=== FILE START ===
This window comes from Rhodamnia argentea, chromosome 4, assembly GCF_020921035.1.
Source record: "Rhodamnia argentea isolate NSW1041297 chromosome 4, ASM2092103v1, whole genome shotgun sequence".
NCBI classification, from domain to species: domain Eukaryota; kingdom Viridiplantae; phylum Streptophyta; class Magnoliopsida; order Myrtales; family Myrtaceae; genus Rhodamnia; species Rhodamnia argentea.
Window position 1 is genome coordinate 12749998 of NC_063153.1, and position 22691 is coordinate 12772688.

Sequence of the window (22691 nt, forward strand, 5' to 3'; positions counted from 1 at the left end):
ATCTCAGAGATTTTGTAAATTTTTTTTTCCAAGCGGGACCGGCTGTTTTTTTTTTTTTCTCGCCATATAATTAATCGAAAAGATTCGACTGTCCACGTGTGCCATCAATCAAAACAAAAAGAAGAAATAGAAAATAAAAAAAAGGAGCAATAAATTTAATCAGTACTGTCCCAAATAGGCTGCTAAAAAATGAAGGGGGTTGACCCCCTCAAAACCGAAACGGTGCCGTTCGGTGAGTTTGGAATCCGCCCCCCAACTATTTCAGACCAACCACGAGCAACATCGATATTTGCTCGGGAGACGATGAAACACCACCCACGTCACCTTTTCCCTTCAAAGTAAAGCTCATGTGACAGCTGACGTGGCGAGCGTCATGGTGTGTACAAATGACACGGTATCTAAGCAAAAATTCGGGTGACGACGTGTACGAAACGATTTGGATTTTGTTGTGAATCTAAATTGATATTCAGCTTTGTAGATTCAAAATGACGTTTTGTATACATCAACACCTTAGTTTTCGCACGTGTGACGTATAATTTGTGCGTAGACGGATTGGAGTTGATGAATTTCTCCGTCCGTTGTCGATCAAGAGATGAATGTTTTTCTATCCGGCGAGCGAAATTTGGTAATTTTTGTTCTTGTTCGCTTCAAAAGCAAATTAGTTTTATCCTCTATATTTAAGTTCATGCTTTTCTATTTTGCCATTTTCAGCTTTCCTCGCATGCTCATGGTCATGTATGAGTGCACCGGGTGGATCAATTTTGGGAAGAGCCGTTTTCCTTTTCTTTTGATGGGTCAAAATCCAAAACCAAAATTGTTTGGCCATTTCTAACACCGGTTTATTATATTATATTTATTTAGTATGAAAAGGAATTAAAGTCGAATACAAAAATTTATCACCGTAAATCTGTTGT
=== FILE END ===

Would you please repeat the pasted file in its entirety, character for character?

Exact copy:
This window comes from Rhodamnia argentea, chromosome 4, assembly GCF_020921035.1.
Source record: "Rhodamnia argentea isolate NSW1041297 chromosome 4, ASM2092103v1, whole genome shotgun sequence".
NCBI classification, from domain to species: domain Eukaryota; kingdom Viridiplantae; phylum Streptophyta; class Magnoliopsida; order Myrtales; family Myrtaceae; genus Rhodamnia; species Rhodamnia argentea.
Window position 1 is genome coordinate 12749998 of NC_063153.1, and position 22691 is coordinate 12772688.

Sequence of the window (22691 nt, forward strand, 5' to 3'; positions counted from 1 at the left end):
ATCTCAGAGATTTTGTAAATTTTTTTTTCCAAGCGGGACCGGCTGTTTTTTTTTTTTTCTCGCCATATAATTAATCGAAAAGATTCGACTGTCCACGTGTGCCATCAATCAAAACAAAAAGAAGAAATAGAAAATAAAAAAAAGGAGCAATAAATTTAATCAGTACTGTCCCAAATAGGCTGCTAAAAAATGAAGGGGGTTGACCCCCTCAAAACCGAAACGGTGCCGTTCGGTGAGTTTGGAATCCGCCCCCCAACTATTTCAGACCAACCACGAGCAACATCGATATTTGCTCGGGAGACGATGAAACACCACCCACGTCACCTTTTCCCTTCAAAGTAAAGCTCATGTGACAGCTGACGTGGCGAGCGTCATGGTGTGTACAAATGACACGGTATCTAAGCAAAAATTCGGGTGACGACGTGTACGAAACGATTTGGATTTTGTTGTGAATCTAAATTGATATTCAGCTTTGTAGATTCAAAATGACGTTTTGTATACATCAACACCTTAGTTTTCGCACGTGTGACGTATAATTTGTGCGTAGACGGATTGGAGTTGATGAATTTCTCCGTCCGTTGTCGATCAAGAGATGAATGTTTTTCTATCCGGCGAGCGAAATTTGGTAATTTTTGTTCTTGTTCGCTTCAAAAGCAAATTAGTTTTATCCTCTATATTTAAGTTCATGCTTTTCTATTTTGCCATTTTCAGCTTTCCTCGCATGCTCATGGTCATGTATGAGTGCACCGGGTGGATCAATTTTGGGAAGAGCCGTTTTCCTTTTCTTTTGATGGGTCAAAATCCAAAACCAAAATTGTTTGGCCATTTCTAACACCGGTTTATTATATTATATTTATTTAGTATGAAAAGGAATTAAAGTCGAATACAAAAATTTATCACCGTAAATCTGTTGT